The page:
In 2005, I embedded with 2nd Battalion, 162nd Infantry, Oregon National Guard during the aftermath of Hurricane Katrina. We spent September living on the ground not far from the flood waters in North Central New Orleans. While there, the Soldiers rescued a number of starving, sick and dying animals and got them out of the Big Easy with the help of a group of civilian volunteers led by Mark Martin, a pet store owner from Athens, Georgia. I ended up with one of those animals, an emaciated orange kitten I named Volley. Since then, my household has had three warrior critters, two cats and a dog. Volley came out of horrors of post-Katrina New Orleans, Gates was rescued at Fort Hood, Texas and took part in an epic, three thousand mile road trip, riding shotgun in a Pontiac Solstice. And Gwenie, our latest warrior animal, reached us in November, 2014 after a harrowing life on a military base in Jordan, where she was saved by a U.S. Army Apache pilot and Puppy Rescue Mission, an absolutely awesome non-profit organization that has helped get countless warrior animals home from the Middle East and Afghanistan.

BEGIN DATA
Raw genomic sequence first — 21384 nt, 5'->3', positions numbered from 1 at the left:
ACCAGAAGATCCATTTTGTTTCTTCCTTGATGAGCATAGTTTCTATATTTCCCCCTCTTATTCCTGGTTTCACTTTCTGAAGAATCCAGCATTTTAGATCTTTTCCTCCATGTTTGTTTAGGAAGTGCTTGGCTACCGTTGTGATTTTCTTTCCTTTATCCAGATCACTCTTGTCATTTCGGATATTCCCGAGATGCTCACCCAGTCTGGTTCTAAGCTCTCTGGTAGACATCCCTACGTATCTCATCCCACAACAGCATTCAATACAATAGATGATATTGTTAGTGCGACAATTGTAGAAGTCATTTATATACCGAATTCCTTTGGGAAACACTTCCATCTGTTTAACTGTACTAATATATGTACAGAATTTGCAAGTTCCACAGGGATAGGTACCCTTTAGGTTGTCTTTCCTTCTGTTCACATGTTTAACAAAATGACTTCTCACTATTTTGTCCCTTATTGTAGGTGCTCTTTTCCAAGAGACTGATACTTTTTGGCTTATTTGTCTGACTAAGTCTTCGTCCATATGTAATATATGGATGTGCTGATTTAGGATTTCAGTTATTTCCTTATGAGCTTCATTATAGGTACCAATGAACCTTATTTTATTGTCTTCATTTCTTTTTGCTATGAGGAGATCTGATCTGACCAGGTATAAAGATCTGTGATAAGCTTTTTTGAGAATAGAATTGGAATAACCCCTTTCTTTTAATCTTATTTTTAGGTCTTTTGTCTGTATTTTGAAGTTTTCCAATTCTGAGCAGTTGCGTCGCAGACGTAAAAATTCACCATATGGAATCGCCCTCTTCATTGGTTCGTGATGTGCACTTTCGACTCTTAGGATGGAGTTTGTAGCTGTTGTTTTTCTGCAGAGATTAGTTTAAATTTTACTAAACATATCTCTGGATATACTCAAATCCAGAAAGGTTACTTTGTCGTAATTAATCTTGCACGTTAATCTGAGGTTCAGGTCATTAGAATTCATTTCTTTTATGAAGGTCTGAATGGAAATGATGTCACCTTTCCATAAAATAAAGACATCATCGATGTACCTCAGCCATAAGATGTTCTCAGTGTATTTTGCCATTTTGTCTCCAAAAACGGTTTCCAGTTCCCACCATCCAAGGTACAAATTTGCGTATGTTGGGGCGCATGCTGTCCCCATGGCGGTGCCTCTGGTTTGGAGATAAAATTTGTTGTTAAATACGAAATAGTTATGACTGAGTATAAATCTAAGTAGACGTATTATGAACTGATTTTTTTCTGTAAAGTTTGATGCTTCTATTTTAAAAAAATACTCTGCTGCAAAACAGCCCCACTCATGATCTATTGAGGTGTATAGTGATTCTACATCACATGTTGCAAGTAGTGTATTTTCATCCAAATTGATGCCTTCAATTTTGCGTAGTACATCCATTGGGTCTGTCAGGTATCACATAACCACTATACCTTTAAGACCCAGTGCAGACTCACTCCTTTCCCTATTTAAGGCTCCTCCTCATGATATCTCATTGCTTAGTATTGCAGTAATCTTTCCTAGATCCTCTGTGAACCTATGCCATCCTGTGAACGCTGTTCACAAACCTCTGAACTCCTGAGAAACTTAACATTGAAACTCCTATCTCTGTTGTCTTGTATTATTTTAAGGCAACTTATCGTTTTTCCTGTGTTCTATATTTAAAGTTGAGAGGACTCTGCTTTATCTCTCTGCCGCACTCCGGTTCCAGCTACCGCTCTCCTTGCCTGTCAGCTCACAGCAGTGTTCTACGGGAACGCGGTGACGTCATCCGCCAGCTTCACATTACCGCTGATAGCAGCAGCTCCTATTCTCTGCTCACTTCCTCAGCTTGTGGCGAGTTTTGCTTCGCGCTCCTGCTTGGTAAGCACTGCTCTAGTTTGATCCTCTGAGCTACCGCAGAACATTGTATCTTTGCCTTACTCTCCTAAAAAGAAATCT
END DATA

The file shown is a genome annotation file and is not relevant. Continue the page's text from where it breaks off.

Their lives have touched a lot of people over the years. Vol in particular loved hanging out with the Soldiers of the Oregon Guard. Normally a little reserved and stand-offish, whenever somebody in uniform showed up at my office, he became stupid obsessed with them, crawling in their laps, climbing up their backs, howling if we left him out of the conversation.
Animals have played a vital role in America’s wars. From the mules used in Italy during WWII, the horses of the U.S. Cavalry, war dogs and bomb dogs, to the lion cubs adopted by the Lafayette Escadrille, wherever you find America’s Warriors, there are sure to be warrior animals nearby. This page is dedicated to those critters who made life in the worst of circumstances a little better for those men and women in uniform.